Reweaving the Future: Inside Fashion’s Biomaterial Revolution

Reweaving the Future: Inside Fashion’s Biomaterial Revolution


words by Daphne Chouliaraki Milner

photographs by eduard sánchez ribot





From seaweed-based yarns to plant-derived sequins, meet the innovators redefining beauty and combating waste through planet-positive biomaterials.

This story was published as part of a wider series that delves deep into the fast-developing world of material solutions. Discover more from Fabricating Change here.


What struck Elissa Brunato most was the scale of the pollution. 


She’d been working in fashion for years, splitting her time across manufacturing, product development, and design, and her job frequently required her to travel to some of the industry’s most prominent production sites in places like India, China, and Italy. Faced with the reality of the industry’s fragmented supply chains and systemic misuse of harmful chemicals and waste materials, Brunato knew she had little choice but to become part of the solution.


“I started to really understand the global environmental implications of our production processes, and how that links to our design choices in these studios,” she told Atmos. “The more I visited factories, the more I saw how materials were being treated first-hand. The way that materials flow through the [fashion] system made me so aware of all the waste that was being produced.”


For Brunato, the solution came in the form of Radiant Matter, a material innovation company specializing in the development of naturally sparkling, iridescent, and sustainable materials, which she founded in 2020. The aim was to develop a new generation of shiny, colorful materials that lessen the industry’s reliance on petroleum and mining for minerals by providing a solution for traditional metal-coated plastic sequins. After all, in the UK, around 33 million sequined garments are bought during the festive season alone, and around 1.7 million of those end up in landfill after just five years.


Radiant Matter’s sequins are made from plant-based cellulose, which is the long-chain polymer that makes up important structural components of the wall of green plants, including grass and algae. Cellulose is also one of the most abundant organic compounds on Earth. Following only natural processes, Radiant Matter creates their vibrant metallic colors through the material’s structure, which can refract light and create a range of colors that mirror those found in nature. “Think of peacock feathers, jewel beetles, and butterflies,” she said.

“The way that materials flow through the [fashion] system made me so aware of all the waste that was being produced.”

Elissa Brunato
Radiant Matter

While traditional sequins are mostly made from PVC plastic, meaning they contain toxic and carcinogenic chemicals that are hazardous to the environment, Radiant Matter’s bio-sequins are non-toxic, pigment-free, and completely natural.


Radiant Matter is not alone in its mission to revolutionize textiles—and the wider fashion system. Biomaterials are rapidly gaining popularity with brands and consumers alike because of their transformative potential to address the industry’s urgent environmental and ethical challenges. Biomaterials are often hailed as one route to reducing the industry’s enormous carbon footprint, and that’s a promise that is reflected in the numbers, too. The biomaterials market had an estimated revenue value of $35.5 billion in 2020 and is projected to reach $47.5 billion by 2025 with a compound annual growth rate of 6%. By contrast, the global nylon market has a compound annual growth rate of 5.1% between 2023 and 2030. In a world that’s teetering on the verge of environmental collapse, biomaterials are becoming a beacon of hope for a more responsible future in one of the most polluting industries.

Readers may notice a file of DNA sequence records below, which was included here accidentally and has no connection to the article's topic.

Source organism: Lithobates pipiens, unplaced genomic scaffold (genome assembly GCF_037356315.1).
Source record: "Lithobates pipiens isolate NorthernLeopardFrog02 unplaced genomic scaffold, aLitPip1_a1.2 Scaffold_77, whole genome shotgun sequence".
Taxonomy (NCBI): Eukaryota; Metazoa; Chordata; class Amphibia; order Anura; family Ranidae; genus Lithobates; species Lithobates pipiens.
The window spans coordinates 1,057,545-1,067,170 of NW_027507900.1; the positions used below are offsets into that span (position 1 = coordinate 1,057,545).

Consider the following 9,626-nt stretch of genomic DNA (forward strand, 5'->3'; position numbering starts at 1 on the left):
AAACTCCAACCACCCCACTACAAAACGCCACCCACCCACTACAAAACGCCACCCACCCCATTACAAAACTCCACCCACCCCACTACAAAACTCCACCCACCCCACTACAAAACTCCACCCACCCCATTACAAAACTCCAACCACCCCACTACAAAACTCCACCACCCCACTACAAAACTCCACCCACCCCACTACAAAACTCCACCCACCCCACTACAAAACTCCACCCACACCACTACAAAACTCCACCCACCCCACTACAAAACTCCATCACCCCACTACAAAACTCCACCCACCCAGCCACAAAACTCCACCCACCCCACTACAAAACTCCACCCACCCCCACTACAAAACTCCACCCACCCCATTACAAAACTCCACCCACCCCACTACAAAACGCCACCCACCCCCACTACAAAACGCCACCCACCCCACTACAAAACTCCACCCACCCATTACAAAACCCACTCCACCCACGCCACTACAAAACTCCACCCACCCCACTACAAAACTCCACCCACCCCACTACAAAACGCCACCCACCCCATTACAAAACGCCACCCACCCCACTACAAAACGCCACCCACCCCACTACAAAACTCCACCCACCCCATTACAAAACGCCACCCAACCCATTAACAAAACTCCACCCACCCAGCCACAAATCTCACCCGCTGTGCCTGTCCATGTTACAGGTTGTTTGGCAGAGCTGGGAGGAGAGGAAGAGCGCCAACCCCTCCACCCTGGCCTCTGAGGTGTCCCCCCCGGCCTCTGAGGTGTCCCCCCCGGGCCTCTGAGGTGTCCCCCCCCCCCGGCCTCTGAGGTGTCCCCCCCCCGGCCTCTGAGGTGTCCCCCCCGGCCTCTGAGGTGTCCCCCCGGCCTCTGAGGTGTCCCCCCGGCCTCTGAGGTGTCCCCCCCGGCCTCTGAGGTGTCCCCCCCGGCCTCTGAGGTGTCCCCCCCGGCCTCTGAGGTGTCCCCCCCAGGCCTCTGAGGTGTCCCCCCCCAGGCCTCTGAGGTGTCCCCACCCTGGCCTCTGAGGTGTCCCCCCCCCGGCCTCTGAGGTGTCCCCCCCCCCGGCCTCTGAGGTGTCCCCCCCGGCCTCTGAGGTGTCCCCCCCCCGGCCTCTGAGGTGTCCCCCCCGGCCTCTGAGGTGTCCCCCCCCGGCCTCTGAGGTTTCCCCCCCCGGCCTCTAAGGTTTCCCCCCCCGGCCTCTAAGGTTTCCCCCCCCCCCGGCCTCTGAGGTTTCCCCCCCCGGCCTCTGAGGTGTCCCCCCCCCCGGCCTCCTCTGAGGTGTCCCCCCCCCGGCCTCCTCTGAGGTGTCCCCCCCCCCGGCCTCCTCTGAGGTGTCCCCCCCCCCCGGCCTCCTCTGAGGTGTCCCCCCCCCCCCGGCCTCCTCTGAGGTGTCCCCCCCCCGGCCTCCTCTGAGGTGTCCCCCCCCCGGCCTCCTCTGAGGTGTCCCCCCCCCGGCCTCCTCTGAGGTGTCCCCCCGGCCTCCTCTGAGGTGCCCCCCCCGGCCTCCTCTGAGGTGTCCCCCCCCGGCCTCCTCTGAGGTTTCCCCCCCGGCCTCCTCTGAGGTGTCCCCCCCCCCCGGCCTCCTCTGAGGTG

The use of nature-derived textiles is by no means new. 

Coils of hemp rope
Algae spread out like a fan
A bunch of mushrooms

Indigenous communities the world over have long been harnessing their natural surroundings to create wearable materials with deep cultural and ceremonial significance. For instance, banana silk yarn has been woven and used for centuries by the aboriginal Kavalan tribe in Taiwan—a technique that has been passed down through generations. As per Kavalan folklore, bananas were chosen for their abundance and year-round availability. Meanwhile, the Khmu—the Indigenous inhabitants of northern Laos—have long been crafting hand-knotted bags using a locally sourced liana vine. The vine is typically collected post-rainy season, and transformed into raffia-like fibers, which are then hand-knotted into thread. And Muka—the processed fiber from New Zealand flax—is a crucial component in traditional Māori textiles. It is typically prepared through scraping and washing, and was the primary material for crafting clothing through tāniko, or twined weaving, in pre-colonial times.


Today, the respectful, regenerative, and resource-efficient practices of Indigenous peoples serve as a valuable source of inspiration for wider efforts to develop and scale non-polluting biomaterials across the fashion industry.


One such organization is Natural Fiber Welding (NFW), a material innovation startup that works with nature to develop plastic-free performance textiles. The driving principle is simple: each one of NFW’s materials comes from nature and should return to the Earth as valuable nutrients that can feed future growth. Its materials range from a bioneutral plastic-free foam made from a combination of natural rubber, vegetable oil, minerals, and cork to a plastic-free leather alternative made from responsibly-sourced natural rubber, plant-based oil, natural pigments, and minerals to textiles that perform like synthetics without plastic. 


“The scale of the fashion industry, especially textiles, is enormous. It can be quite challenging to grasp when we’re discussing billions of garments and hundreds of millions of square meters of fabric,” said Greg Stillman, vice president of product line management at NFW. “Our mission isn’t just about scaling niche products so that the very wealthy can buy beautiful things and feel emotionally comforted that they’re doing right by nature. Our mission is about displacing substantial portions of synthetic and high-intensity materials.”